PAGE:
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Skaldic Poetry of the Scandinavian Middle Ages

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Snorri Sturluson (SnSt)

13th century; volume 3; ed. Kari Ellen Gade;

III. Háttatal (Ht) - 102

Skj info: Snorri Sturluson, Islandsk höfding og skjald, 1178-1241. (AII, 52-79, BII, 60-90).

Skj poems:
1. En drape om Skule jarl
2. Háttatal
3. Af et religiøst digt (?)
4. Lausavísur
4. Lausavísur

prose works

Háttatal — SnSt HtIII

Kari Ellen Gade 2017, ‘(Introduction to) Snorri Sturluson, Háttatal’ in Kari Ellen Gade and Edith Marold (eds), Poetry from Treatises on Poetics. Skaldic Poetry of the Scandinavian Middle Ages 3. Turnhout: Brepols, p. 1094.

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Skj: Snorri Sturluson: 2. Háttatal, 1222-23 (AII, 52-77, BII, 61-88)

SkP info: III, 1206

old edition introduction edition manuscripts transcriptions concordance search files

98 — SnSt Ht 98III

edition interactive full text transcriptions old edition references concordance


Cite as: Kari Ellen Gade (ed.) 2017, ‘Snorri Sturluson, Háttatal 98’ in Kari Ellen Gade and Edith Marold (eds), Poetry from Treatises on Poetics. Skaldic Poetry of the Scandinavian Middle Ages 3. Turnhout: Brepols, p. 1206.

Veitk verðari,         þás vell gefa,
brǫndum beita         ok búa snekkjur,
hæra hróðrar,         en heimdrega,
unga jǫfra,         en auðspǫruð.

Veitk unga jǫfra, þás gefa vell, beita brǫndum ok búa snekkjur, verðari hæra hróðrar en heimdrega, en auðspǫruð.

I know that young princes, who give gold, brandish swords and occupy warships, are worthier of higher praise than a stay-at-home, than a wealth-withholder.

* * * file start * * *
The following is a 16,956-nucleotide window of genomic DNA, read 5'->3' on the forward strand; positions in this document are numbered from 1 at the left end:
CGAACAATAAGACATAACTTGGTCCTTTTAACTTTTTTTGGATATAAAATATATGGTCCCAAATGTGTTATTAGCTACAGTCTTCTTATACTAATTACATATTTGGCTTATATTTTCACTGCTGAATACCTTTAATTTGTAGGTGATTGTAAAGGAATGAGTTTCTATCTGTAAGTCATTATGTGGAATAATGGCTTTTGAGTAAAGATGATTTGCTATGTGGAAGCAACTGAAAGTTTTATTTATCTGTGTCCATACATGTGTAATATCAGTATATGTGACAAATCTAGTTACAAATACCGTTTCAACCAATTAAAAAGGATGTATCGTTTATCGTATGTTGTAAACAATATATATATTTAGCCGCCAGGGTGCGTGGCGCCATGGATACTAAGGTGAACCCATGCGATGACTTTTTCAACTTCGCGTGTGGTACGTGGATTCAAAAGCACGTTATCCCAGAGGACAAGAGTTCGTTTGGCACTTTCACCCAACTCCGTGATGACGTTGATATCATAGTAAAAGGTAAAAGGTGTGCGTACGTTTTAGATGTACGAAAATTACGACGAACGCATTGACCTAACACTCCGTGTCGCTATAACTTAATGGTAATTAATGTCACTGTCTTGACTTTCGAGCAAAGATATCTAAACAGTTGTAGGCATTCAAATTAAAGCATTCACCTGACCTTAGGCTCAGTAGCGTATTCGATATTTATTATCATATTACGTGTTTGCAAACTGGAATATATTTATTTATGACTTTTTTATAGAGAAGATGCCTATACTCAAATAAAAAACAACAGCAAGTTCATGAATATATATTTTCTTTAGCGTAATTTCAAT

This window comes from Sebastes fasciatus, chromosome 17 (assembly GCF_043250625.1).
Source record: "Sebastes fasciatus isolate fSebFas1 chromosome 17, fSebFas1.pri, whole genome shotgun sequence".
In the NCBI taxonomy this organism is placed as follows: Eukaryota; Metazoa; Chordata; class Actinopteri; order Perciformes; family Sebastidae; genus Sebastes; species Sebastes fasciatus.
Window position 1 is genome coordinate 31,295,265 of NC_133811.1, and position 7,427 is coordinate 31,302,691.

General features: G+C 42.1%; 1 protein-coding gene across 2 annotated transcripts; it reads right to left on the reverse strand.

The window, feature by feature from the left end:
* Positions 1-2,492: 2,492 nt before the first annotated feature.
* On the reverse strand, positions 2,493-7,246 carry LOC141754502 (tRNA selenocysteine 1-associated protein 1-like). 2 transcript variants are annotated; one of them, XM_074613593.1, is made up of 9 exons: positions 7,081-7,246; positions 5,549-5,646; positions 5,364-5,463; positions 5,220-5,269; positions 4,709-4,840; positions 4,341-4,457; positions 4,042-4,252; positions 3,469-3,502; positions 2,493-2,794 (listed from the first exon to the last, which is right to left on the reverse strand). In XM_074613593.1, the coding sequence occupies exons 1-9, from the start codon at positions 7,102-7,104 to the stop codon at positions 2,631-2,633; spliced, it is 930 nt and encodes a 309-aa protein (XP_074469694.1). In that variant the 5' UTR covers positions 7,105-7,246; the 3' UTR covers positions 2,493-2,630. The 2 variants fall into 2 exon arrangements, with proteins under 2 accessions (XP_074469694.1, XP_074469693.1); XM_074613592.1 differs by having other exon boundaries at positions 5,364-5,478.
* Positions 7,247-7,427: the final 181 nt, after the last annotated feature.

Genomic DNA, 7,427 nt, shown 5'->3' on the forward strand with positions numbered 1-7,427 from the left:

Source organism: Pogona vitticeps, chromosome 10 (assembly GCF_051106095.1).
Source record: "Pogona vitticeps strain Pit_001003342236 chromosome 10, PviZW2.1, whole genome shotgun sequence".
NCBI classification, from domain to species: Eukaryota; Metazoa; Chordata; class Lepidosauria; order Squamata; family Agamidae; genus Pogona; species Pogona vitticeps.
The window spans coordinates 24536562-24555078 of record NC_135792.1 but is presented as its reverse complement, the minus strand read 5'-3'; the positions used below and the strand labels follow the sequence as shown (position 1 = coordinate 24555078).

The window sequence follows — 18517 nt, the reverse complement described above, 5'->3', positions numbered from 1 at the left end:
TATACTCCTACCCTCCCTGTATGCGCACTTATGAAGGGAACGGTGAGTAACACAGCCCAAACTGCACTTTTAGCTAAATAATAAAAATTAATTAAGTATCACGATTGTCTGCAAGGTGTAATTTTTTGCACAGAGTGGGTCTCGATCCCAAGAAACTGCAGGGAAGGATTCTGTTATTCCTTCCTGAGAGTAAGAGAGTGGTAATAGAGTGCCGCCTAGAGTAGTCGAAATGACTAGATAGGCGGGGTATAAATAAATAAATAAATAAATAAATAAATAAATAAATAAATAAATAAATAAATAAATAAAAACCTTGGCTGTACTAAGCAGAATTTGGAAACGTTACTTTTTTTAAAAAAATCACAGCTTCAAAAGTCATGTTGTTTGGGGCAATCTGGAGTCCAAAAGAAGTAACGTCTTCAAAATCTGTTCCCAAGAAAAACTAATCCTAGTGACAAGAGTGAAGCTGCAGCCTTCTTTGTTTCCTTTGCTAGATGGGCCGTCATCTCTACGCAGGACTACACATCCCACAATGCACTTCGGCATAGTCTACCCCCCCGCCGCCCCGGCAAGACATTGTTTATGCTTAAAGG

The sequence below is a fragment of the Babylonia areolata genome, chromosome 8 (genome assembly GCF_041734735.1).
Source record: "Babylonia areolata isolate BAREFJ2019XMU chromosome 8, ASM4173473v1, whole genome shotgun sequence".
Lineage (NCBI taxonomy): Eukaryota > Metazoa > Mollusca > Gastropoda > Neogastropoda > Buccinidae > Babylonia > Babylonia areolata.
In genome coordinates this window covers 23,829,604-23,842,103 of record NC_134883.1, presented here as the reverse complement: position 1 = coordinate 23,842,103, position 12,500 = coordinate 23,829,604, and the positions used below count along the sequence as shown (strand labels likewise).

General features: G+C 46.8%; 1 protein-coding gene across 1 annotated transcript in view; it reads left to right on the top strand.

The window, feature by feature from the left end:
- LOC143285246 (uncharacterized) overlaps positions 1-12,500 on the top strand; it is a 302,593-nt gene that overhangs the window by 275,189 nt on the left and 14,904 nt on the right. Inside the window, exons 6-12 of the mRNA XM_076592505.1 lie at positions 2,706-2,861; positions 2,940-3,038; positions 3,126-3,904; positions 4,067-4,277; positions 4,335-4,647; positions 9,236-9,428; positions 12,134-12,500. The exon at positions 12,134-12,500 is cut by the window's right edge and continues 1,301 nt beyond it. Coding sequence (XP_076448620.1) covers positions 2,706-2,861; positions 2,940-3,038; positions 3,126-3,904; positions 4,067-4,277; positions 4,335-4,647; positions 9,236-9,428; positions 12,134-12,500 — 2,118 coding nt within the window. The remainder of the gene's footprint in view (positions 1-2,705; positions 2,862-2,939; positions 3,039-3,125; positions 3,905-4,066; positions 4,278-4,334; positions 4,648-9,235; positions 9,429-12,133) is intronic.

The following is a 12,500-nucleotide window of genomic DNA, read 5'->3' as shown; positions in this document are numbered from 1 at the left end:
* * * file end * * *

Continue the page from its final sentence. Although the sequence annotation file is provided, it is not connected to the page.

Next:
Mss: R(53r) (SnE)

Editions: Skj: Snorri Sturluson, 2. Háttatal 98: AII, 76, BII, 87, Skald II, 48, NN §2189; SnE 1848-87, I, 712-15, III, 134, SnE 1879-81, I, 16, 85, II, 34,  SnE 1931, 251, SnE 2007, 38; Konráð Gíslason 1895-7, I, 66.

Context: The metre is called Starkaðar lag ‘Starkaðr’s metre’ (heading in the left margin of R and also added by R* in the right margin). The metre is fornyrðislag (see st. 96) with two alliterative staves in the odd lines (Types A1 (ll. 3, 5, 7) and D2 (l. 1)) and anacrusis (Types C2 (ll. 2, 6, 8) and C3 (l. 4)) in the even lines.

Notes: [All]: There is a discrepancy here between the heading (Starkaðar lag) and the prose commentary, which does not mention that metre; rather, the features that characterise the present stanza appear to match the description of stikkalag ‘needle-metre’ given in the commentary (for that term, see also Anon HarstII, Anon (Knýtl)II and Anon SǫrlVIII (Sǫrla 1) although none of those stanzas is in the same metre as the present stanza). It is not clear which of the two terms (Starkaðar lag or stikkalag) is erroneous. It is interesting that the stanza exemplifying bálkarlag in TGT (TGT 1884, 68) is attributed to Starkaðr (see Note to st. 97 [All] above). — [All]: Starkaðr was a legendary Danish hero (see Stark VíkVIII (Gautr 9-41), Saxo 2005, II, 675: Starcatherus and Note to Anon Mhkv 7/2). Most of the poetry attributed to Starkaðr (StarkSt VíkVIII (Gautr 9-41); StarkSt Frag) is in fornyrðislag, but none of those stanzas displays consistently the metrical features of the present stanza. — [All]: The prose word order of the present edn basically follows SnE 1879-81, Konráð Gíslason (1895-7), Skald (NN §2189) and SnE 2007. The word order in Skj B is extremely convoluted and will not be discussed here. — [4] búa ‘occupy’: This verb could also be translated as ‘outfit, ready’. — [6] heimdrega ‘a stay-at-home’: Altered in R to heimdraga ‘stay-at-home’ (R*). Both variants of this word are possible. — [7] unga jǫfra ‘young princes’: See Note to st. 51/1, 2.

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